2. Align Content to Each Step in the Sales Process:
Once the steps in the sales process are clearly defined and agreed upon between sales and marketing, the next step is to clearly identify the content the sales team needs at each step of the sales process. This is the part of the Content Alignment process where real-world input from salespeople is most valuable—finding not just what content is currently used at each step of the process, but what content the sales team WISHES they had at each step of the process to be effective. Knowing the sales goal of each step of the sales process makes it easier to define what types of content would be most effective at each step
3. Identify Gaps and Weak Content:
Once you have the sales process defined and have identified the content needed for each step of the sales process, the next step is to identify gaps between your current content and the content needed to support the entire sales process. These gaps can often be filled by repurposing content already in use at other steps of the sales process or by other parts of your organization, but some of these gaps will require new content to be created. As you compare existing content to the newly defined sales process steps, you will also find content that isn’t doing a good enough job achieving its sales goals and could be improved with new or repurposed content.
4. Structure Library to Match Sales Process:
Once you’ve defined and identified all the sales content you’ll need in your new Sales-Focused Digital Library, you’ll want to make sure the organizational structure of the library matches the sales process and NOT the content creation process. An organizational structure that’s aligned with the sales process accomplishes several critical improvements:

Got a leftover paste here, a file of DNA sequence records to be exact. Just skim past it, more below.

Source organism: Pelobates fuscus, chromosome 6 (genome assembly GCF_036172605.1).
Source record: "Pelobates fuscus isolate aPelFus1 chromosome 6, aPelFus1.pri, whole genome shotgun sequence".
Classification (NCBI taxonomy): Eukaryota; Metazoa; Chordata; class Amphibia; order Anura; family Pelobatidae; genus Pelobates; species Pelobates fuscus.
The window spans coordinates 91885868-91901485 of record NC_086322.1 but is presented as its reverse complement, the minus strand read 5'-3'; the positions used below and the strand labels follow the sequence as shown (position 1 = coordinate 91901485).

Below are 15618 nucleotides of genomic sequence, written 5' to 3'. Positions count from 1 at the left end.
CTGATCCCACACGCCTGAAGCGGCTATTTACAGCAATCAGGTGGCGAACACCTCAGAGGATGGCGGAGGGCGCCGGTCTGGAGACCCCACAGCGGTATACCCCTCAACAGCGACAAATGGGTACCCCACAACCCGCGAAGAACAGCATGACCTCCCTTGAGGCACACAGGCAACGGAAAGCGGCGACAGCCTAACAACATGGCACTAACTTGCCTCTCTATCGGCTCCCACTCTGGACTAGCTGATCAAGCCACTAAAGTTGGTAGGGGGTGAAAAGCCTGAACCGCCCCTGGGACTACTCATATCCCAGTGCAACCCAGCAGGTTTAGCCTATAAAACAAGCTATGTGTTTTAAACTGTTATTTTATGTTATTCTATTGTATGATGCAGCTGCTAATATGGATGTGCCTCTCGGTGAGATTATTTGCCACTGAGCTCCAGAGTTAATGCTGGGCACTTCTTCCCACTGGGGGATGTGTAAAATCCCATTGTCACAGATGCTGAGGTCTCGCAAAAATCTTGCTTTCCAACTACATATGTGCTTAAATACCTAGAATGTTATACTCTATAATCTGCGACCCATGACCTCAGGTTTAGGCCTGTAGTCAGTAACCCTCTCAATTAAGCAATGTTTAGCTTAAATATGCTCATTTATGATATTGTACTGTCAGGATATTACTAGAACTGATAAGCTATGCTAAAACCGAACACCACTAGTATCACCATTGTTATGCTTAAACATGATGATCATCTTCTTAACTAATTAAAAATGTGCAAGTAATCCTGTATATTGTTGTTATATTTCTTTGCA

- Makes it easier for salespeople to find content relevant to their prospects/clients based on where they are in the sales process; takes the pressure off the salesperson to translate their sales goals into the right content.
- Enables salespeople to have more relevant content discovery as they browse library content relevant to the step of the sales process they’re currently focused on.
- Encourages sales teams to utilize engaging content throughout the sales process by providing relevant content at every step of the sales process.
5. Define Update Workflow and Responsibilities:
The last step is to make sure that your new Sales-Focused Digital Library remains effective and relevant on an ongoing basis—you don’t want to do all this work only to have the library become obsolete next quarter. To keep content updated, relevant and fresh, you need to clearly define the update workflow to make sure there’s a sustainable process for keeping the content updated, identifying new content that should be added or that should be removed, and opportunities to improve or expand the available content to make the sales team more effective throughout the sales process. This requires clearly defined team member responsibilities that include not only updating content but reviewing engagement analytics, sales team feedback, prospect/client feedback and sales success metrics (win rates, pipeline growth, sales velocity) and mapping that data to content usage and engagement.